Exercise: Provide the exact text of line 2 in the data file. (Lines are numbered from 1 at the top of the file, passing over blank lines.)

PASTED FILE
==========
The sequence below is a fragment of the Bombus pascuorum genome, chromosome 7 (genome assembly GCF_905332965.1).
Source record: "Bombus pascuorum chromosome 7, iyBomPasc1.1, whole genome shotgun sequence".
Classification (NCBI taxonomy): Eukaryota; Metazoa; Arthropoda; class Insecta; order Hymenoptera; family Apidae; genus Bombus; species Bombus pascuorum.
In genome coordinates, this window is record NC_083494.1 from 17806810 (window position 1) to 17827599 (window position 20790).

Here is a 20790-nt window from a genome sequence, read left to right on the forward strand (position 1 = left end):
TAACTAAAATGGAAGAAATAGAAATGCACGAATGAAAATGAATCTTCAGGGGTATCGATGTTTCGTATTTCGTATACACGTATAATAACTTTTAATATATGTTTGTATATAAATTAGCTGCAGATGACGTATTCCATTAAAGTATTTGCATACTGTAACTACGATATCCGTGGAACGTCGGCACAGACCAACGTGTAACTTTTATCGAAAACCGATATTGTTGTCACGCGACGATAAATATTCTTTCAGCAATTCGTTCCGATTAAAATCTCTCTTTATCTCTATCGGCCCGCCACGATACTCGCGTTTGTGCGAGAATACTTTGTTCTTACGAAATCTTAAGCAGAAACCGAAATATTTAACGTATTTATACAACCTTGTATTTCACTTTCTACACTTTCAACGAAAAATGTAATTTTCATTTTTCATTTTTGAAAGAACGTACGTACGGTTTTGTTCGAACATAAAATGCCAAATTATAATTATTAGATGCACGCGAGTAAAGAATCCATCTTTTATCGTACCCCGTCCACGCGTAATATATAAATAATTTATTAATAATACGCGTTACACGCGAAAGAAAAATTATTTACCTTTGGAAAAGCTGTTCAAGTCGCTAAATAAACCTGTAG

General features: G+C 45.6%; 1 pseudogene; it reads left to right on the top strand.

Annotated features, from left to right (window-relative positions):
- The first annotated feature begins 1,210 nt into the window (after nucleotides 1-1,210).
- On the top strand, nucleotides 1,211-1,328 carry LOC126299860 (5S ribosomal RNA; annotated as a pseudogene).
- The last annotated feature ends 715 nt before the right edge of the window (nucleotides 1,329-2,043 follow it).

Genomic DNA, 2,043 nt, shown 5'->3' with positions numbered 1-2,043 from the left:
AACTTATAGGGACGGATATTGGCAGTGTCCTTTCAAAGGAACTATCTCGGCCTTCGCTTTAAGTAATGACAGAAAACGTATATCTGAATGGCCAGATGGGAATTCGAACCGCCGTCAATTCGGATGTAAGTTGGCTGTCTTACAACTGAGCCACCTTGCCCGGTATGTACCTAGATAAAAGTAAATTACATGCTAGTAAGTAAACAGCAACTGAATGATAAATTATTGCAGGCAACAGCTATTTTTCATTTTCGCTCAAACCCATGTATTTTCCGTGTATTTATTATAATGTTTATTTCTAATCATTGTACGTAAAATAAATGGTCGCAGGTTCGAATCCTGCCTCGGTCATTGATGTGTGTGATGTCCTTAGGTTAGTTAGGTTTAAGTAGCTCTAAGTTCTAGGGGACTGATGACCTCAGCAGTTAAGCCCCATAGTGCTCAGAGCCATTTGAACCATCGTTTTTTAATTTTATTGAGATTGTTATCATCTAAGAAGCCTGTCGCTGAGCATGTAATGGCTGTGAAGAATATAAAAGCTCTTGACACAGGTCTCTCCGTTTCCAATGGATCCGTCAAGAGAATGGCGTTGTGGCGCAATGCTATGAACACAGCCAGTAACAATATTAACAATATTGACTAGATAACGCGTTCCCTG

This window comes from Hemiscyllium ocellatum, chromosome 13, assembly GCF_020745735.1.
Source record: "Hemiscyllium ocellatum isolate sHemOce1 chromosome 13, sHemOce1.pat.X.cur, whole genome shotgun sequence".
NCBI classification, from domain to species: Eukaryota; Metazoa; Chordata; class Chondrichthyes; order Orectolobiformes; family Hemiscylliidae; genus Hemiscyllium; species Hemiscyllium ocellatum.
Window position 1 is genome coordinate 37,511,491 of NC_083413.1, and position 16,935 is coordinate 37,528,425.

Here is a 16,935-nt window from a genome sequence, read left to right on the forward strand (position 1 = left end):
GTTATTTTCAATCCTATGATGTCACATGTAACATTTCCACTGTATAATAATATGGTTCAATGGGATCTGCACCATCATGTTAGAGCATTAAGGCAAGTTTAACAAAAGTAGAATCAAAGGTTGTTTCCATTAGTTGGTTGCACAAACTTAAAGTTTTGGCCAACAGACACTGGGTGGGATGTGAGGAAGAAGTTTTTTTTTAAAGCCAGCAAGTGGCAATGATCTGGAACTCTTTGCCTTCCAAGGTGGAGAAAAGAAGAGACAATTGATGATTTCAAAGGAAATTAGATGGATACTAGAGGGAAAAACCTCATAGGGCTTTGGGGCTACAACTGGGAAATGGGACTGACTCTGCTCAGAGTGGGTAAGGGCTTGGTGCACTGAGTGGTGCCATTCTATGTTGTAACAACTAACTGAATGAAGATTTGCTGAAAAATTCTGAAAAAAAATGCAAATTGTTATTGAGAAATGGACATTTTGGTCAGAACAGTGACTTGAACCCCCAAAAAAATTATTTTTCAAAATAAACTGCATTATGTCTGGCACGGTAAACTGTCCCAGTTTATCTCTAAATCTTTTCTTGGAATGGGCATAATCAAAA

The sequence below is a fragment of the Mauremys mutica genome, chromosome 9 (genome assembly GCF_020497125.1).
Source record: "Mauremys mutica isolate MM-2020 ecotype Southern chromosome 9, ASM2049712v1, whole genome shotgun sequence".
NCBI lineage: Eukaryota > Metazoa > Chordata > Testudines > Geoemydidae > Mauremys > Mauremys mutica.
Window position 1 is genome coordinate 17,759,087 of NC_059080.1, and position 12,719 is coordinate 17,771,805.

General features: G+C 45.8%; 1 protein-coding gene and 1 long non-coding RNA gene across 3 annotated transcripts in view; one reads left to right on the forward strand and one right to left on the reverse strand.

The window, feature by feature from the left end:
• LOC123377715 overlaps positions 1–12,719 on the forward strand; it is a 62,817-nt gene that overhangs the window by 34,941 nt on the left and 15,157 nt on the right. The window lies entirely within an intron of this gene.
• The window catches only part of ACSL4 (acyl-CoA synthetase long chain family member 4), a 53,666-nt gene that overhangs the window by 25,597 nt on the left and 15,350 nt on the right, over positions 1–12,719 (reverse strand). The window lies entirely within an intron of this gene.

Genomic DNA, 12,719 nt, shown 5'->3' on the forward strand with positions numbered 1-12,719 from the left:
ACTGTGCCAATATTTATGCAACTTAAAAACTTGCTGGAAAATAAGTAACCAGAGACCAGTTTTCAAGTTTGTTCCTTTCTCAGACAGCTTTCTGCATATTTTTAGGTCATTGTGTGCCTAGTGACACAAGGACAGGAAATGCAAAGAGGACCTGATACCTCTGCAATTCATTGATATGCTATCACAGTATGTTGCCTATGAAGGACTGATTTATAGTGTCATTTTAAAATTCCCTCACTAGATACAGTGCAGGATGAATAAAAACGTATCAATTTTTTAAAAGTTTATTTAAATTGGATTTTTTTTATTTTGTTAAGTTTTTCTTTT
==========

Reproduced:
Source record: "Bombus pascuorum chromosome 7, iyBomPasc1.1, whole genome shotgun sequence".